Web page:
“There is one thing in this world you must never forget to do. If you forget everything else and not this, there’s nothing to worry about, but if you remember everything else and forget this, then you will have done nothing in your life.
It’s as if a king has sent you to some country to do a task, and you perform a hundred other services, but not the one he sent you to do. So human beings come to this world to do particular work. That work is the purpose, and each is specific to the person. If you don’t do it, it’s as though a priceless Indian sword were used to slice rotten meat. It’s a golden bowl being used to cook turnips, when one filing from the bowl could but a hundred suitable pots. It’s like a knife of the finest tempering nailed into a wall to hang things on.
You say, “But look, I’m using it. It’s not lying idle.” Do you hear how ridiculous that sounds? For a pennt an iron nail could be bought. You say “But I spend my energies on lofty projects. I study philosophy and jurisprudence, logic, astronomy, and medicine.” But consider why you do those things. They are all branches of yourself and your impressiveness.
Remember the deep root of your being, the presence of your lord. Give yourself to the one who already owns your breath and your moments. If you don’t, you’ll be like the man who takes a ceremonial dagger and hammers it in to a post for a peg to hold his dipper gourd. You’ll be wasting valuable keenness and forgetting your dignity and purpose.”
When I first read this I was blown away, I felt it so deeply. While looking for meaning in life sometimes I’ve felt like we create our own meaning, that it doesn’t matter what we do, as long as we learn from it. In reality this can be sort of an empty notion, one that leaves our actions unechoing, our deeds only important in the moment. But having read this, and having felt it resonate, I began to feel a greater sense of connection, and perhaps more importantly, a greater sense of purpose; finding what I’ve come here to do, regardless of whether it’s singing in a band or heading up the UN.
I don’t know if you’ve ever felt this way, but I have definitely felt like I have a purpose, a reason why I am here. One of my deepest discontents has been feeling like I don’t know what that purpose is. I know I’m supposed to help people, or try to save the world, or engage in some endeavor that in a lasting way creates or engenders more love and more life in the world. But when all seem worthy, how do you choose?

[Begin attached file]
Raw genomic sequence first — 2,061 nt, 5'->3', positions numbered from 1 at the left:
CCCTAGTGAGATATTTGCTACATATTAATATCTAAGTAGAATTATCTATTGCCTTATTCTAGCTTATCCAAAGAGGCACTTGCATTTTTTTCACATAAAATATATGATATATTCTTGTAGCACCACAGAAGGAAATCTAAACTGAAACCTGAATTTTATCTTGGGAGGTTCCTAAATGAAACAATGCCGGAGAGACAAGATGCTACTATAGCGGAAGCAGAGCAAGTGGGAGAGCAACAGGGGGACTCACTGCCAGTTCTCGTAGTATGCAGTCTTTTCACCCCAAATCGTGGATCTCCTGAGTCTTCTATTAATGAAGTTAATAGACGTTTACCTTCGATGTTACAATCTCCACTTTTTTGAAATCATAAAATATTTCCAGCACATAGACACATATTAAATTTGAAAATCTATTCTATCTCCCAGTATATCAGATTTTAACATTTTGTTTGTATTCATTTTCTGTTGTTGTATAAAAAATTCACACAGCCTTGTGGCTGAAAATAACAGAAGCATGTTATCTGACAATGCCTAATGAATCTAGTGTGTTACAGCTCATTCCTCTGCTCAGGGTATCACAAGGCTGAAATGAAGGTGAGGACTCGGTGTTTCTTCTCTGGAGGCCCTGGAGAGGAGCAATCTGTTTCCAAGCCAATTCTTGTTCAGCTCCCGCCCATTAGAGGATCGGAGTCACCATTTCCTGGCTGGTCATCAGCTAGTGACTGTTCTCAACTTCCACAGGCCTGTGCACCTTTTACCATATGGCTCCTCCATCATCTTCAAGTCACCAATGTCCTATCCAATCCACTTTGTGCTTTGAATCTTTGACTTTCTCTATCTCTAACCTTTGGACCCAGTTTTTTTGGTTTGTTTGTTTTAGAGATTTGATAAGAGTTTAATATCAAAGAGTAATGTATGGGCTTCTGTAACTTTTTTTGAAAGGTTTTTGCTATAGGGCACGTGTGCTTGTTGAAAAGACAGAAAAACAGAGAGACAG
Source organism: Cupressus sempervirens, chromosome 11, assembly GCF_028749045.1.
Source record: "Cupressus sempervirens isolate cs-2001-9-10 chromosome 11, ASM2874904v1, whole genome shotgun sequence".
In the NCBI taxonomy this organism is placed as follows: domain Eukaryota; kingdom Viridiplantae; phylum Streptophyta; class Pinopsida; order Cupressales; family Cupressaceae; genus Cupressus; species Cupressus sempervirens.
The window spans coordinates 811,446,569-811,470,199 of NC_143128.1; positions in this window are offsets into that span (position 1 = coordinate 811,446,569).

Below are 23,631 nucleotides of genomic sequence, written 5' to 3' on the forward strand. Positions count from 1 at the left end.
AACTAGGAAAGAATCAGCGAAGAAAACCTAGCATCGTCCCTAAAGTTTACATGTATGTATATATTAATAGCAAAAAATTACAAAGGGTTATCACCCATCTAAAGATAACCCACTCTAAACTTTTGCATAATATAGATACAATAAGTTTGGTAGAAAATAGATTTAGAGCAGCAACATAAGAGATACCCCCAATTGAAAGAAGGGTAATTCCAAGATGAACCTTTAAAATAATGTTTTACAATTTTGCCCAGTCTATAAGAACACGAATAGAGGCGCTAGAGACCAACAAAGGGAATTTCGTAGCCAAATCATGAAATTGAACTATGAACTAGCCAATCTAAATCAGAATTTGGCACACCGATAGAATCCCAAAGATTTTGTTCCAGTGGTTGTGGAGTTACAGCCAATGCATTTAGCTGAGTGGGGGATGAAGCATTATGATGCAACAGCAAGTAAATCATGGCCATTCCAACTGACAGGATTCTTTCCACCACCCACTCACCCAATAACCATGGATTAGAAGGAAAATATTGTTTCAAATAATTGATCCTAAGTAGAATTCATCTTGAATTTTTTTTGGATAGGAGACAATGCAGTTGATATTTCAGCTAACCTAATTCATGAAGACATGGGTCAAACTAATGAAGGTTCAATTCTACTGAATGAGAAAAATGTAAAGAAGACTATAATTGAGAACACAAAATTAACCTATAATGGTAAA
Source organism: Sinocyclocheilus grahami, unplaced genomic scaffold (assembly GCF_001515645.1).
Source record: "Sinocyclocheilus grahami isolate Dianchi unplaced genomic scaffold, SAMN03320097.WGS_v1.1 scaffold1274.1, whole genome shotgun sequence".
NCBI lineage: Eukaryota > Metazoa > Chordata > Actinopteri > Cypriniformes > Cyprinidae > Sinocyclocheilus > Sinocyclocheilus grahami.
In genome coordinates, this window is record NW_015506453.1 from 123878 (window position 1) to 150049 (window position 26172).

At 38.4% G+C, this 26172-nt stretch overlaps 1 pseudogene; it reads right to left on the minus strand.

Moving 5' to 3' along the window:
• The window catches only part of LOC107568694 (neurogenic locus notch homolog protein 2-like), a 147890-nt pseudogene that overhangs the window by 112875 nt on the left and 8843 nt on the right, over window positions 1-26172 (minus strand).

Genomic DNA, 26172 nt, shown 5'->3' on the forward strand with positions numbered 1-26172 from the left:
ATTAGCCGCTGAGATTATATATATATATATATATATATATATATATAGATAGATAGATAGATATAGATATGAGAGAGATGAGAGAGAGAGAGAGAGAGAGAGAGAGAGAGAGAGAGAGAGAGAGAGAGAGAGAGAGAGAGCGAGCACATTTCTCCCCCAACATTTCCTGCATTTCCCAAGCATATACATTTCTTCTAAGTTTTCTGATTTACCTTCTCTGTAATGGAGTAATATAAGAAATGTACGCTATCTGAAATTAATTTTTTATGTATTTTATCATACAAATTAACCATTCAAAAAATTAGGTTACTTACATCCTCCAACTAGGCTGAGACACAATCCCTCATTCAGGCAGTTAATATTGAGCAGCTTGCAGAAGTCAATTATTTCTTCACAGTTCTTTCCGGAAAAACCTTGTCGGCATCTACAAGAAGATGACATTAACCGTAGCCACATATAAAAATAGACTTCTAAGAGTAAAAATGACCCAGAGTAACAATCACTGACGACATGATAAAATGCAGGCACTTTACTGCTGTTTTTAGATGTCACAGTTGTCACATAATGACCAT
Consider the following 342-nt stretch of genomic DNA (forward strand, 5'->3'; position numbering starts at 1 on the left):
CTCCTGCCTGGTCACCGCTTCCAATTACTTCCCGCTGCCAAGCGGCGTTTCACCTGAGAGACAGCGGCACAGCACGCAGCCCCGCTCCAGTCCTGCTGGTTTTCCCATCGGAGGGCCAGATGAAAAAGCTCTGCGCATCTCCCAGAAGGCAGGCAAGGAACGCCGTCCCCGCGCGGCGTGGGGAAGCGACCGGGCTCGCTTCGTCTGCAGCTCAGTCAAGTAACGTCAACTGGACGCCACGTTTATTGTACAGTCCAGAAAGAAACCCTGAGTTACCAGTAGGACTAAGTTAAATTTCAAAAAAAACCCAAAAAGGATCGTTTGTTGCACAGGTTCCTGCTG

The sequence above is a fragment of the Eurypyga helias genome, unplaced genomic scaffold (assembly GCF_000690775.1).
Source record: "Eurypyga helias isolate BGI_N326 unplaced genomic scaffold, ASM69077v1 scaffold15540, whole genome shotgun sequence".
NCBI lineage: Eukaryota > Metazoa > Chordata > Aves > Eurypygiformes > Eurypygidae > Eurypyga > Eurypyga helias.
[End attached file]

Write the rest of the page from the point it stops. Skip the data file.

I don’t think you need to believe in a God, or any tradition, be it Christian or Sufi, to hear what Jelaluddin Rumi is saying. I was not raised in a religious family. You don’t have to think of the phrase “your lord” as being the oft-ridiculed white-bearded man in the sky, or birthing goddess, or anything so defined. To me, it is the call, the purpose, that I am fixated on exploring and discovering.
David Spangler says in his book The Call, “the call is to discover in the here and now, in all the ramifications and details of his or her individual life, how to be his or her essence, which was love… the primal background call, the call to love oneself, to love others and to love that presence and mystery we name the sacred.”
But how do we actualize this in our lives? Even if most of us can agree that what is said above feels right, it seems to me that this is both the easiest and most gratifying as well as the most difficult and challenging job we’ve ever been charged with. Why? Because the how-to is different for everybody. As Rumi says, “That work is the purpose, and each is specific to the person.” It manifests as loving oneself, others, and the sacred. But it manifests through acts, through doing.
I don’t have the answers to this question, but for me what it means right now is exploring what resonates with me, and then following that. We are rational creatures, and we can justify or rationalize just about any job, activity or even relationship. But when you feel yourself come alive… when acting out of love all the time becomes effortless… when you feel a deep sense of generosity, I believe that you are doing the right things, you are fulfilling your purpose. Happiness, joy, and strength in the face of what would normally be devastating or depressing could be considered sign-posts that you are acting as the ceremonial dagger, not the gold pot used to cook turnips.